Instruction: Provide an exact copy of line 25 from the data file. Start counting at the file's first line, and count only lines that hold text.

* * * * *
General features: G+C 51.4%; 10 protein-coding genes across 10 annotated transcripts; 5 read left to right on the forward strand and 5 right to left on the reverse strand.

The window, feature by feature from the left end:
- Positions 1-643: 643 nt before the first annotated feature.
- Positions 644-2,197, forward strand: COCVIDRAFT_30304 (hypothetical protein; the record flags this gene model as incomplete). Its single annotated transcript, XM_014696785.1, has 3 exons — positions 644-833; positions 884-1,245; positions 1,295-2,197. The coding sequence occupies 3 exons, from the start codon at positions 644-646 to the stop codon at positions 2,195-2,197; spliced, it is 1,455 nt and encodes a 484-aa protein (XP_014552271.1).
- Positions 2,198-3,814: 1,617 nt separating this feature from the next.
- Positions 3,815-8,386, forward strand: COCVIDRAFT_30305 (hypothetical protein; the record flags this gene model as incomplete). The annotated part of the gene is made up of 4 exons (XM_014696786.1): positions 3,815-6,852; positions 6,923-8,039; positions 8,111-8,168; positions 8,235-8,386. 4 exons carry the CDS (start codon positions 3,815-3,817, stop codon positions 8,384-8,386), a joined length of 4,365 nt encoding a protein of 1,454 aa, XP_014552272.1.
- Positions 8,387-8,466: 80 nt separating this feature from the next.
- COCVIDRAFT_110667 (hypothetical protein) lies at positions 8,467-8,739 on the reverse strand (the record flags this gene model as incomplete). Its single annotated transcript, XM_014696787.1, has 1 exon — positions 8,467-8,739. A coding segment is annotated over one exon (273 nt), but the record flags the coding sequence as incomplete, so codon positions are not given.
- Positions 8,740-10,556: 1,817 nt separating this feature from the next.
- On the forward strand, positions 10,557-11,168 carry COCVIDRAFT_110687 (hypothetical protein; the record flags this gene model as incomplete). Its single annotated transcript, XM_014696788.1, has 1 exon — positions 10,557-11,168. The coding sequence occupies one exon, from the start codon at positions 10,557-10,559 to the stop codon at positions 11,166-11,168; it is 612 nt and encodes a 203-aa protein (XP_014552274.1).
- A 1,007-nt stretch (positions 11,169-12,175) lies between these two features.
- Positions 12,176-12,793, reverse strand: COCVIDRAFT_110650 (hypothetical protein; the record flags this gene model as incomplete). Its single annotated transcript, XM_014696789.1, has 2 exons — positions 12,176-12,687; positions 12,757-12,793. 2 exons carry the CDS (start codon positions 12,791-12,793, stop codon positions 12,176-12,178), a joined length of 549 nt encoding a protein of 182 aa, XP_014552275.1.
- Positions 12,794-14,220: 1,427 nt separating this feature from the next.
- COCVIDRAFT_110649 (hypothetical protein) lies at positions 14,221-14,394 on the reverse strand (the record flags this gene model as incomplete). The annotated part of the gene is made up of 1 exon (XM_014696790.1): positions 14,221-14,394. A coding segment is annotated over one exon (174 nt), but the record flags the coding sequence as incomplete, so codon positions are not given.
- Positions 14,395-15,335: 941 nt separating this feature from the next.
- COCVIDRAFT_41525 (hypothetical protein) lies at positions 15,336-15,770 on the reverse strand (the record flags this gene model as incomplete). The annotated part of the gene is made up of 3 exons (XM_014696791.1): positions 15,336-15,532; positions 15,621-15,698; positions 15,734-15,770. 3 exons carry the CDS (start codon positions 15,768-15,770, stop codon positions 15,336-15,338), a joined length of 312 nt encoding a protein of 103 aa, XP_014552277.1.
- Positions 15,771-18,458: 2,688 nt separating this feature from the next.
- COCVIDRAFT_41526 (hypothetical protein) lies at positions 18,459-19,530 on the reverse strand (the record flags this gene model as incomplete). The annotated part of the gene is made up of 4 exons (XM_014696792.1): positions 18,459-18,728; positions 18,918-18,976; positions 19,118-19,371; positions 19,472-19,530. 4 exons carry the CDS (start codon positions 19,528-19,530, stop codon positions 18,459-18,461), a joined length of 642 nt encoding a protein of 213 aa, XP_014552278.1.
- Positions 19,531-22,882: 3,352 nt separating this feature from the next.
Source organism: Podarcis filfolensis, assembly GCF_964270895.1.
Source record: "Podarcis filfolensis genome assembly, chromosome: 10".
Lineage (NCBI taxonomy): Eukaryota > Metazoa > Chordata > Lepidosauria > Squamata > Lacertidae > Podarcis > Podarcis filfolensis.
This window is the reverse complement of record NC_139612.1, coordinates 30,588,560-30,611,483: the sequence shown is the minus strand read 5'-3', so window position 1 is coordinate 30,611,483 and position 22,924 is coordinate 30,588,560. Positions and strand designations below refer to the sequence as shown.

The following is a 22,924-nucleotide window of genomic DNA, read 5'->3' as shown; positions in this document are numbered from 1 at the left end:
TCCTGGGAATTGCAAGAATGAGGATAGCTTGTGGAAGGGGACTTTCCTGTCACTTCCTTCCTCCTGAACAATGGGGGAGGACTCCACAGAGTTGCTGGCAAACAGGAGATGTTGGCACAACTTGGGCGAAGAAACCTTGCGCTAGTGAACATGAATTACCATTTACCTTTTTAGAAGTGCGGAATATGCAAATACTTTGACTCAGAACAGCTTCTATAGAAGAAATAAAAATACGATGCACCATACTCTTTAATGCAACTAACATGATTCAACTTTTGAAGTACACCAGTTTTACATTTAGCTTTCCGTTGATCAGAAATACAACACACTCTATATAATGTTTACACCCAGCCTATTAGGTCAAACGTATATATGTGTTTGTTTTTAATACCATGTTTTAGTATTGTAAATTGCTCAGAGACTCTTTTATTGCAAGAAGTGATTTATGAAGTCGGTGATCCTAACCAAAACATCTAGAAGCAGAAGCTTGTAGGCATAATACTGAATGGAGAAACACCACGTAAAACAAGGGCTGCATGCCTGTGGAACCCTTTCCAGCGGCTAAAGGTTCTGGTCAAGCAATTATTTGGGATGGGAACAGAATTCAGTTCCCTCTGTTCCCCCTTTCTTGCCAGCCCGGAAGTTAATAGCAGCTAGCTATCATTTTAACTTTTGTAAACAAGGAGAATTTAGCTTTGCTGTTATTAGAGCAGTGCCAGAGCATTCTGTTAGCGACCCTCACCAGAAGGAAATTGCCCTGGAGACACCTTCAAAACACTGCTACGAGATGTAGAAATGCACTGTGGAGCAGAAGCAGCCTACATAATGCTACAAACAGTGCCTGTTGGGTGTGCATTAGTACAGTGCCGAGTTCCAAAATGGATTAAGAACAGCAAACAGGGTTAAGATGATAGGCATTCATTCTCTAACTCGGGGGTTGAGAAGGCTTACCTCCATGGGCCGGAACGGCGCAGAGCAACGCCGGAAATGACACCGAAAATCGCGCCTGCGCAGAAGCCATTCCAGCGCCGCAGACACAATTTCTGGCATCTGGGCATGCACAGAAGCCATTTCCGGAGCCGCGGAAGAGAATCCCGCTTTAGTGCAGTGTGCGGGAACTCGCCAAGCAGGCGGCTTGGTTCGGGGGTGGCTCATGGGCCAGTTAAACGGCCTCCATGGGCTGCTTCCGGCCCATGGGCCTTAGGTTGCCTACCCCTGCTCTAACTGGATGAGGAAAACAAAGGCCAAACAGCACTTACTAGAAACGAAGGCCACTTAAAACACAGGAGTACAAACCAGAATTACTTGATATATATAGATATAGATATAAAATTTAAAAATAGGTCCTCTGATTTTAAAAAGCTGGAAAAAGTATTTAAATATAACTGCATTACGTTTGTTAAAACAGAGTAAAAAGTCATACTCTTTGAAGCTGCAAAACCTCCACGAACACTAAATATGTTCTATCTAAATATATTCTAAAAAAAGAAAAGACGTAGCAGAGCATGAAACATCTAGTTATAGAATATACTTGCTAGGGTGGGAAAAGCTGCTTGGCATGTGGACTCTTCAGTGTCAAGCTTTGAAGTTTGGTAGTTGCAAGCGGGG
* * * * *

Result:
TCCTGGGAATTGCAAGAATGAGGATAGCTTGTGGAAGGGGACTTTCCTGTCACTTCCTTCCTCCTGAACAATGGGGGAGGACTCCACAGAGTTGCTGGCAAACAGGAGATGTTGGCACAACTTGGGCGAAGAAACCTTGCGCTAGTGAACATGAATTACCATTTACCTTTTTAGAAGTGCGGAATATGCAAATACTTTGACTCAGAACAGCTTCTATAGAAGAAATAAAAATACGATGCACCATACTCTTTAATGCAACTAACATGATTCAACTTTTGAAGTACACCAGTTTTACATTTAGCTTTCCGTTGATCAGAAATACAACACACTCTATATAATGTTTACACCCAGCCTATTAGGTCAAACGTATATATGTGTTTGTTTTTAATACCATGTTTTAGTATTGTAAATTGCTCAGAGACTCTTTTATTGCAAGAAGTGATTTATGAAGTCGGTGATCCTAACCAAAACATCTAGAAGCAGAAGCTTGTAGGCATAATACTGAATGGAGAAACACCACGTAAAACAAGGGCTGCATGCCTGTGGAACCCTTTCCAGCGGCTAAAGGTTCTGGTCAAGCAATTATTTGGGATGGGAACAGAATTCAGTTCCCTCTGTTCCCCCTTTCTTGCCAGCCCGGAAGTTAATAGCAGCTAGCTATCATTTTAACTTTTGTAAACAAGGAGAATTTAGCTTTGCTGTTATTAGAGCAGTGCCAGAGCATTCTGTTAGCGACCCTCACCAGAAGGAAATTGCCCTGGAGACACCTTCAAAACACTGCTACGAGATGTAGAAATGCACTGTGGAGCAGAAGCAGCCTACATAATGCTACAAACAGTGCCTGTTGGGTGTGCATTAGTACAGTGCCGAGTTCCAAAATGGATTAAGAACAGCAAACAGGGTTAAGATGATAGGCATTCATTCTCTAACTCGGGGGTTGAGAAGGCTTACCTCCATGGGCCGGAACGGCGCAGAGCAACGCCGGAAATGACACCGAAAATCGCGCCTGCGCAGAAGCCATTCCAGCGCCGCAGACACAATTTCTGGCATCTGGGCATGCACAGAAGCCATTTCCGGAGCCGCGGAAGAGAATCCCGCTTTAGTGCAGTGTGCGGGAACTCGCCAAGCAGGCGGCTTGGTTCGGGGGTGGCTCATGGGCCAGTTAAACGGCCTCCATGGGCTGCTTCCGGCCCATGGGCCTTAGGTTGCCTACCCCTGCTCTAACTGGATGAGGAAAACAAAGGCCAAACAGCACTTACTAGAAACGAAGGCCACTTAAAACACAGGAGTACAAACCAGAATTACTTGATATATATAGATATAGATATAAAATTTAAAAATAGGTCCTCTGATTTTAAAAAGCTGGAAAAAGTATTTAAATATAACTGCATTACGTTTGTTAAAACAGAGTAAAAAGTCATACTCTTTGAAGCTGCAAAACCTCCACGAACACTAAATATGTTCTATCTAAATATATTCTAAAAAAAGAAAAGACGTAGCAGAGCATGAAACATCTAGTTATAGAATATACTTGCTAGGGTGGGAAAAGCTGCTTGGCATGTGGACTCTTCAGTGTCAAGCTTTGAAGTTTGGTAGTTGCAAGCGGGG